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Contrived, or what? Anyway, Overlord and the Undertaker bowled with their usual accuracy, and Dave removed Mr Brunswick Village, Simon, with a smart catch from the Wall. Another easier catch from the Wall removed another Alan, though definitely not another wall, as Dave started the task of trying to overhaul Ib at the top of the wickets table. Rob chipped in with a wicket, as did Ricky, Easy Rider, Southon and it started to look like we may be able to get through their batting, although the dangerous Roshi was still there, and he had been joined by a partner with an exuberance for running between the wickets which reminds me of someone, but I cant for the life of me think who. These two put up stubborn resistance.

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Scaramouche! Scaramouche! Will you do the Fandango?

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Things were looking ominous, as BV moved on to 120 odd with plenty of time to get the required runs. Having failed to get to a loopy shot just to my right, another one looped up invitingly to my left, and with a spring in the step which can only be credited to Messers Gray and Nicholls and their new boots, I managed to get a finger under the ball as I slid in to take a surprise catch for PSM. Collective shock seemed to rejuvenate the Mighty Greys, Roshi departing quickly afterwards, following numerous chances, to a well taken high catch by skip. The partnership broken we looked to be back on course. There were, however, more batsmen to come and as the light began to fade, Jigs came into his own. Jerry was having a torrid time behind the stumps, but had discovered the hitherto unknown “wicketkeepers one handed scoop” manoeuvre, and coped brilliantly with the speed and occasional waywardness of the very appealing Jigs. Terry took a great catch on the boundary, only to be denied by a law of cricket. This was off the unlucky Biffolini, for once without his golden arm.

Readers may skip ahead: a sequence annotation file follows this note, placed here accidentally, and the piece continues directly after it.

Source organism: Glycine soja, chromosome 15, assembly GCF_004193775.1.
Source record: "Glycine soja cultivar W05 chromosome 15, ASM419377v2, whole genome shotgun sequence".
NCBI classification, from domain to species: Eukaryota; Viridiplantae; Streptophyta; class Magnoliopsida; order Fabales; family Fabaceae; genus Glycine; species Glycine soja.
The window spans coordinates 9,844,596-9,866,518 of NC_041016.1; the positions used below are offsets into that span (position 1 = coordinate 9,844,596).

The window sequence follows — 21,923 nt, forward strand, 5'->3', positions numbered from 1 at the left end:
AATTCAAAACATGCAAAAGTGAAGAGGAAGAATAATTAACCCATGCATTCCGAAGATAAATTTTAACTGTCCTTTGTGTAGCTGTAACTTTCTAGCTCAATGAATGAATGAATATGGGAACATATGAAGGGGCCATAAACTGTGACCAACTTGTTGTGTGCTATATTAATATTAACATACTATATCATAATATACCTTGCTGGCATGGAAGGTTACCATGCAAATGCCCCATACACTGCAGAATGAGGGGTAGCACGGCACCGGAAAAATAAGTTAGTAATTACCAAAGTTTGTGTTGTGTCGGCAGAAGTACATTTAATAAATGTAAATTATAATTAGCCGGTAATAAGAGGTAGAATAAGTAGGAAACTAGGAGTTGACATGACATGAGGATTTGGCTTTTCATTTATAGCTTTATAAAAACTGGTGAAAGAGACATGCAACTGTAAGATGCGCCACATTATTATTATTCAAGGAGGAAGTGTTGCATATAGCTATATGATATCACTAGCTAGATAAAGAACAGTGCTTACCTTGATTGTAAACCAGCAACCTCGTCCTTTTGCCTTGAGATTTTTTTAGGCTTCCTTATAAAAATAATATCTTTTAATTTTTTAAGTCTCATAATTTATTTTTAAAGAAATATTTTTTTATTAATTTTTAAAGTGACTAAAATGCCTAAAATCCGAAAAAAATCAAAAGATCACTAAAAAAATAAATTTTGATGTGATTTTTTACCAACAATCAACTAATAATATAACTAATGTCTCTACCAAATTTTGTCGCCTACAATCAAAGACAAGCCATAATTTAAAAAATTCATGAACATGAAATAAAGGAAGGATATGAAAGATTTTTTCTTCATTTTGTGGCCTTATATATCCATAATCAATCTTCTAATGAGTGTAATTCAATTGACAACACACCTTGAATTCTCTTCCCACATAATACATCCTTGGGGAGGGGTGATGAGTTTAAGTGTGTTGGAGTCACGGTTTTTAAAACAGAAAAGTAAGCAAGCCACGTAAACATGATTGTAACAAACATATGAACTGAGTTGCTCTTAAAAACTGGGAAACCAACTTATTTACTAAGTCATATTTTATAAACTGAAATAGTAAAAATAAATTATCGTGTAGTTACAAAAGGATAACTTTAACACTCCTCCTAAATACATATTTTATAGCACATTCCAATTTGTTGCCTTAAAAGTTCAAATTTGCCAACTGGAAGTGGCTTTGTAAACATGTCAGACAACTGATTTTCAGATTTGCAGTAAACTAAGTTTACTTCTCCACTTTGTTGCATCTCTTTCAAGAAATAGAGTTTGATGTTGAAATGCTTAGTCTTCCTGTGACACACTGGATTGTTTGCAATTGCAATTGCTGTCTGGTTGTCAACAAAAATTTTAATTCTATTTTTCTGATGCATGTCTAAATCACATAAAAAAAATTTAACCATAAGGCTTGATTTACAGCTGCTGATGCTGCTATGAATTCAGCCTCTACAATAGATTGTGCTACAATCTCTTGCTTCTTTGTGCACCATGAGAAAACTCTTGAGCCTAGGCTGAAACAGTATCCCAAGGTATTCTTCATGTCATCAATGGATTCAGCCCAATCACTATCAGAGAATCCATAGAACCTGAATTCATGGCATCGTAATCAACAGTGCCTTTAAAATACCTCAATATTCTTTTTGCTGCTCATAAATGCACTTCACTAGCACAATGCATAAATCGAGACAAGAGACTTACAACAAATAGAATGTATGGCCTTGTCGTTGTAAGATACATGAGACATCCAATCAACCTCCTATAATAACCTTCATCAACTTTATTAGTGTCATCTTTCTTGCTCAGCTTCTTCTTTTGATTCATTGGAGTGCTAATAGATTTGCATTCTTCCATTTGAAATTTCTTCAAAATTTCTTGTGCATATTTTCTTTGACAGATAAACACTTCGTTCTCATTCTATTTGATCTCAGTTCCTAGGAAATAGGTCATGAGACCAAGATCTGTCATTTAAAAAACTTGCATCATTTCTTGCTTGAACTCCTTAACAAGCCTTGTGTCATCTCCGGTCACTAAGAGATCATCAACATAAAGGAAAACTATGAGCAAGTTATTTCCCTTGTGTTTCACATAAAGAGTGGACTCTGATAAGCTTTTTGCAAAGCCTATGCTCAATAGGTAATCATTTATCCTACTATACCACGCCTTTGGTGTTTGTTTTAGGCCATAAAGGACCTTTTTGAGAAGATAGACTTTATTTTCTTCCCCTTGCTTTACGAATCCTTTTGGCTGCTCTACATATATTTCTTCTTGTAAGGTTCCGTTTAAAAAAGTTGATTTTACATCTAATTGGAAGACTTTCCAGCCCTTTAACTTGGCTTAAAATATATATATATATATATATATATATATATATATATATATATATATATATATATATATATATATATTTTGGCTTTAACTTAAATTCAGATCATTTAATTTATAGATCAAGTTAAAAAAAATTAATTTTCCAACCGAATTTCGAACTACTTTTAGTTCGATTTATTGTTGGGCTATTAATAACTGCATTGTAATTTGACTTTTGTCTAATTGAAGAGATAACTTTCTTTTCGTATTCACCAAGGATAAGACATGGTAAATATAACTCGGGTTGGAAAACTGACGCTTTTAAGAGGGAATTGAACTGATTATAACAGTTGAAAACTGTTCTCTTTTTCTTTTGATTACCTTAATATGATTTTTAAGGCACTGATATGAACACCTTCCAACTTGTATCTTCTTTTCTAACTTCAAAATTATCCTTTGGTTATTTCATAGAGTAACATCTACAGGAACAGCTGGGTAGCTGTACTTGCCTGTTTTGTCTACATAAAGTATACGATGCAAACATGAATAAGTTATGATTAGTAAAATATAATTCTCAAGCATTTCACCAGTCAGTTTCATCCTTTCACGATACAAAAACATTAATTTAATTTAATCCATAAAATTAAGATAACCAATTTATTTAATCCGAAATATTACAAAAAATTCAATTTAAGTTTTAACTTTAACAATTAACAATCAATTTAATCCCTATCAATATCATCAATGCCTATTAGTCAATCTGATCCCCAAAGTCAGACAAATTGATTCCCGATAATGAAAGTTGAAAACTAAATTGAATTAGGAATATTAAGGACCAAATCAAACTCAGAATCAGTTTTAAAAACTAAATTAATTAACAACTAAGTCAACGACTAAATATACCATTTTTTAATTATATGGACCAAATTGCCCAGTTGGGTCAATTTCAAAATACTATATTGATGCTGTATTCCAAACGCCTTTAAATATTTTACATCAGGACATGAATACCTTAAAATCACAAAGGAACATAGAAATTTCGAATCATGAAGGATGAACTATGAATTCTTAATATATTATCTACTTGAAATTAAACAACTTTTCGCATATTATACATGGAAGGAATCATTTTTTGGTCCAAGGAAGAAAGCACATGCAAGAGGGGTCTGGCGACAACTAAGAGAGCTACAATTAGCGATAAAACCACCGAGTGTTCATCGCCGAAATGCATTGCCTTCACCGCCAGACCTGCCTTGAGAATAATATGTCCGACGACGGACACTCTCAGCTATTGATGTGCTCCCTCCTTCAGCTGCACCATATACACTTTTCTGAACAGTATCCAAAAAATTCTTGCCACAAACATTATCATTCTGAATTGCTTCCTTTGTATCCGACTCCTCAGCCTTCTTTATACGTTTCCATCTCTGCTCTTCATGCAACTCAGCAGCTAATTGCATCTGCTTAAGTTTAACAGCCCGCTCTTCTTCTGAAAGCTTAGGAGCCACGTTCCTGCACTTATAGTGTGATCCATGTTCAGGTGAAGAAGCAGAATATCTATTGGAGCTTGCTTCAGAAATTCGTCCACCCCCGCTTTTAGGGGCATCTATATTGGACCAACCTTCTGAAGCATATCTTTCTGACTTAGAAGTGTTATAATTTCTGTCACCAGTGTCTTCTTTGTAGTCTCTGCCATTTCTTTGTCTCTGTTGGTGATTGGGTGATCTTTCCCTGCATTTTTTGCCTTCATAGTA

And so to the climax, as we found ourselves needing one wicket to win, and BV needing 5 runs. With the setting sun behind the trees, it’s glare was replaced by shadows in the increasing gloom. Dave came on at the top end (ooh err!) and should have wrapped things up after a well hit drive in front of square went through my hands at cover point, with the small consolation that what little I got on the ball was enough to stop it going to the boundary, and they ran 2. Those were the only runs of the over, which left Jigs to do the business. There was no more time for the tension to mount, as Jigs bowled his man first ball, quick and straight. Victory by two runs, and no Del to say Jigsaw.

St James’s seemed all the more pleasant sitting and reflecting, chatting with the ever friendly Brunswick folk, helping finish off the barrel of Harveys. A fitting end to the season as we finished with a fourth win, in a season with more close finishes than Daves head. We’ve beaten teams we normally don’t, and found new teams to lose to, and gained an internet following. I think we may be about to go bacterial. Why can’t it always be summer?